Wednesday, January 29, 2014

New Desk

Can I just start out by saying that we have some of the best neighbors ever?!

We do.  Meet Rhett, Emily, and Gus Gus. 

My kids love to go over to their house and come home with a treat or pocket full of candy, visit with them, watch Emily cook, go to "Rhett's Ranch", and constantly ring their doorbell to walk or play with their dog Gus.  They are the kind of friends/neighbors that drive 30 minutes to sit in a 1 1/2 hr dance recital just to support your daughter, and then drive around trying to find a place open late enough for ice cream. ;) 

They even give away nice furniture...

LOVE this new, completely SOLID desk they gave us.  

You can see our previous one fit perfect in the loft of our other house:

Unfortunately, when we moved it ended up being too small for the new space...but last on our priorities to replace. - 

Now, the new desk fills the space much better, and has more room to store things (and more junk :).

We have been blessed to have lived around so many wonderful people, and are incredibly grateful for those that make living in this neighborhood and community so amazing.  Thanks Rhett & Emily, we love it!!!

Monday, January 27, 2014

Client Pillows; Mixing Different Patterns

Mixing patterns can be stressful; however, you must remember that they don't always have to "match" to go together.

I just recently finished finding fabric and making pillows for a client of mine.  We wanted five different fabrics, and wanted to pull in coral/orange & turquoise colors into the room.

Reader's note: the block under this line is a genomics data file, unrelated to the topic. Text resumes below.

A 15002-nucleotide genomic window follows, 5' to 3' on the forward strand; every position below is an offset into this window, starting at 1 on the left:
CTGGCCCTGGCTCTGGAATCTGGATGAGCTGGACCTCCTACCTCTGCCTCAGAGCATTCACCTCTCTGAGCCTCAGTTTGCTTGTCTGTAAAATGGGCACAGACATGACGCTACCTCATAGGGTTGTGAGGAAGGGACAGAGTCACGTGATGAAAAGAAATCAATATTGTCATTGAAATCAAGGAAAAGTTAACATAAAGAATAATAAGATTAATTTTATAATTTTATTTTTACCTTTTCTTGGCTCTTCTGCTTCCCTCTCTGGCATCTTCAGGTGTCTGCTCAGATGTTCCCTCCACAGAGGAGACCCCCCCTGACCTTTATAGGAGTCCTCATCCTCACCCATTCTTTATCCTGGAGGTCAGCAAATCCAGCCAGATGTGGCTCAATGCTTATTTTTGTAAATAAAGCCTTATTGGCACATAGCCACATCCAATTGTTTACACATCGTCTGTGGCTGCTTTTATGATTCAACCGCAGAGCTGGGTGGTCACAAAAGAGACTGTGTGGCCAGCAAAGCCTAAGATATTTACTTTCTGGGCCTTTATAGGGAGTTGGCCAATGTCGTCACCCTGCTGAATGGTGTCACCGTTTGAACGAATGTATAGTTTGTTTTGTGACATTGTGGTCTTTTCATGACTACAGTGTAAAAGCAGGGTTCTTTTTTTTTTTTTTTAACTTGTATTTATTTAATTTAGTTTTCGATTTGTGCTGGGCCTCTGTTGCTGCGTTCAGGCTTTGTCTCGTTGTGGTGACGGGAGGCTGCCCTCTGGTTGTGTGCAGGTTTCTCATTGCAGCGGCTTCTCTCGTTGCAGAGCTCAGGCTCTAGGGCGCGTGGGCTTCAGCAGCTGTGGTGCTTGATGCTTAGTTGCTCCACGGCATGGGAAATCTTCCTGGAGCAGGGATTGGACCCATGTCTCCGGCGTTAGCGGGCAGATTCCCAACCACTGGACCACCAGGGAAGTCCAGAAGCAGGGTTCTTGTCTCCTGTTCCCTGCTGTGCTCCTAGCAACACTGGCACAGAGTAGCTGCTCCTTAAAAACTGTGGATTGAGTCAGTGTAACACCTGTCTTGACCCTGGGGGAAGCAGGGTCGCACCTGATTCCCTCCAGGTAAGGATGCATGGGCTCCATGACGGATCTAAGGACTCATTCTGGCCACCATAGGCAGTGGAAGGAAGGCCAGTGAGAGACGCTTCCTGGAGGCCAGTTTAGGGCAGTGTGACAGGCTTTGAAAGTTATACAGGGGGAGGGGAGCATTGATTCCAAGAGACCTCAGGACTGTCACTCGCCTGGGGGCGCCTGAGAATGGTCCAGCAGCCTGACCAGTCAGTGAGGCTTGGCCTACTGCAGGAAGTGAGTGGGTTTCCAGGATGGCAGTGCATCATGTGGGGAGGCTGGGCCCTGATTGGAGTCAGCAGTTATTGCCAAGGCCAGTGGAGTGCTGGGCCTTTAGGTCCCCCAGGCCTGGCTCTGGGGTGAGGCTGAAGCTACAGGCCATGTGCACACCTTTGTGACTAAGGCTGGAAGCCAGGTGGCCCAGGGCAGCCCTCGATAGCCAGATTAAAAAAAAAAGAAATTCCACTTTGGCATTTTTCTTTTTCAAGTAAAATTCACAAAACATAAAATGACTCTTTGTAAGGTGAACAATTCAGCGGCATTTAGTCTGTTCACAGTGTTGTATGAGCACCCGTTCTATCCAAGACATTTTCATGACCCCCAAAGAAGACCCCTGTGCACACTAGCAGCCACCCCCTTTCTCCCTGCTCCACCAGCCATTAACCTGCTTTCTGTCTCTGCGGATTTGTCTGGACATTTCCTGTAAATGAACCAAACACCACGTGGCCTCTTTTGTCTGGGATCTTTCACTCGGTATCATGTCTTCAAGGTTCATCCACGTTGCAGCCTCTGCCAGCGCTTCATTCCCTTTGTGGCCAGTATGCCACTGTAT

Here is what we ended up with - 

The combination turned out great with the rest of her room!

Thursday, January 23, 2014

Simple Chair Makeover - Deciding When to Recover & When Not To

A few months ago, I did a consult in trade for two upholstered chairs that my friend was going to replace.  

Originally, I thought I would recover the chairs.  However, once I got them home and mulled over it, I decided that recovering them just didn't seem like the best route to go.

Back in 2012 I recovered this chair for another one my friends -



If you click here you can see the tutorial and process it took to recover it. 

As you can see in the before picture, the chair fabric was outdated and definitely not neutral for the lighter tones she was decorating with.  

Here is the picture of one of the two matching chairs I was working with -

Unlike my friends chair, this one was already covered in a neutral fabric.  The chair itself was in really good condition, the fabric was clean, and had no rips or tears.  I just couldn't come up with any good reasons why I should spend hours and hours and hours, and a gazillion staples later...just to get the same chair with a slightly different neutral fabric. 

However, the style wasn't quite modern enough for me and I spent some time thinking how I could change things up.

I love nail-head trim so I thought that would be a good start.  The other thing that bothered me was the "T" cushion you sit against.  It just wasn't working for me, but my husband said the chair wasn't comfortable without it. :/  (I know, I know, I already told him decorating goes with the saying, "beauty is pain"...didn't fly). So, I took that "T" cushion and sewed it into a plain square. 

Here is what I ended up with! -

I used 5 packs of nail-head trim, bringing my total to $10.

Not a bad price for a 'new to me' piece of furniture. :)

Tuesday, January 21, 2014

DIY Stair Banister Tutorial - Part 2, Replacing the Spindles and Finishing Info

You can find Part One Here

Let me start off by saying that this is how I did it and it worked for me; however, I tend to kind of make things up as I go.  There are several tutorials out there that you might find more helpful than the way I did it.
To replace the spindles I started by removing the old ones.  To do this I took my Jigsaw and cut right through them on the smallest part of the spindle. - 

Next I cut the top of the spindle off  (where there is no varnish, making it flush with the rail when inserted) with my miter saw and used liquid nails to glue it back up inside the top rail.  I did this to have some solid wood for my screw to go into when I put the new spindle in. -